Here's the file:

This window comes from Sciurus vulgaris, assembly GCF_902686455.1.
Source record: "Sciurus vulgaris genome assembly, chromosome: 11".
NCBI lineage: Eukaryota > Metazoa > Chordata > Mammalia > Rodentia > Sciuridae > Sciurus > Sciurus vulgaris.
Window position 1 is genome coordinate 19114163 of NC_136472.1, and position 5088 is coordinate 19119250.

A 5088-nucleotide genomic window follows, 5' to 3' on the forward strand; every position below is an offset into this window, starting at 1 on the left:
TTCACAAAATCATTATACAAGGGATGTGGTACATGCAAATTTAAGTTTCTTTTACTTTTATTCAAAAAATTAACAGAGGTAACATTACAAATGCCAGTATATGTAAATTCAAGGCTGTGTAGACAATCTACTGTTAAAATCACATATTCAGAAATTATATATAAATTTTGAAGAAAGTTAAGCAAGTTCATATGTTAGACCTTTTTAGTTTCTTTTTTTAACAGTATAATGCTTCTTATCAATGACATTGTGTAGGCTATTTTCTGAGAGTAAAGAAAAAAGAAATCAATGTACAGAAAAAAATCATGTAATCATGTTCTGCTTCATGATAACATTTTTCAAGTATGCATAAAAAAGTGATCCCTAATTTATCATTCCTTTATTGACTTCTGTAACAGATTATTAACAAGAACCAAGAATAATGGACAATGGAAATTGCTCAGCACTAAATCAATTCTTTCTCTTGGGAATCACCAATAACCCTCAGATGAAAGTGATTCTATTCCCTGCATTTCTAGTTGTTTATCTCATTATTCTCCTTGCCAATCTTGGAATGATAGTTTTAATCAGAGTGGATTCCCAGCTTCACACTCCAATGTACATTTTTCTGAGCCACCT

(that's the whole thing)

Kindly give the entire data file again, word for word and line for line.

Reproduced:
This window comes from Sciurus vulgaris, assembly GCF_902686455.1.
Source record: "Sciurus vulgaris genome assembly, chromosome: 11".
NCBI lineage: Eukaryota > Metazoa > Chordata > Mammalia > Rodentia > Sciuridae > Sciurus > Sciurus vulgaris.
Window position 1 is genome coordinate 19114163 of NC_136472.1, and position 5088 is coordinate 19119250.

A 5088-nucleotide genomic window follows, 5' to 3' on the forward strand; every position below is an offset into this window, starting at 1 on the left:
TTCACAAAATCATTATACAAGGGATGTGGTACATGCAAATTTAAGTTTCTTTTACTTTTATTCAAAAAATTAACAGAGGTAACATTACAAATGCCAGTATATGTAAATTCAAGGCTGTGTAGACAATCTACTGTTAAAATCACATATTCAGAAATTATATATAAATTTTGAAGAAAGTTAAGCAAGTTCATATGTTAGACCTTTTTAGTTTCTTTTTTTAACAGTATAATGCTTCTTATCAATGACATTGTGTAGGCTATTTTCTGAGAGTAAAGAAAAAAGAAATCAATGTACAGAAAAAAATCATGTAATCATGTTCTGCTTCATGATAACATTTTTCAAGTATGCATAAAAAAGTGATCCCTAATTTATCATTCCTTTATTGACTTCTGTAACAGATTATTAACAAGAACCAAGAATAATGGACAATGGAAATTGCTCAGCACTAAATCAATTCTTTCTCTTGGGAATCACCAATAACCCTCAGATGAAAGTGATTCTATTCCCTGCATTTCTAGTTGTTTATCTCATTATTCTCCTTGCCAATCTTGGAATGATAGTTTTAATCAGAGTGGATTCCCAGCTTCACACTCCAATGTACATTTTTCTGAGCCACCT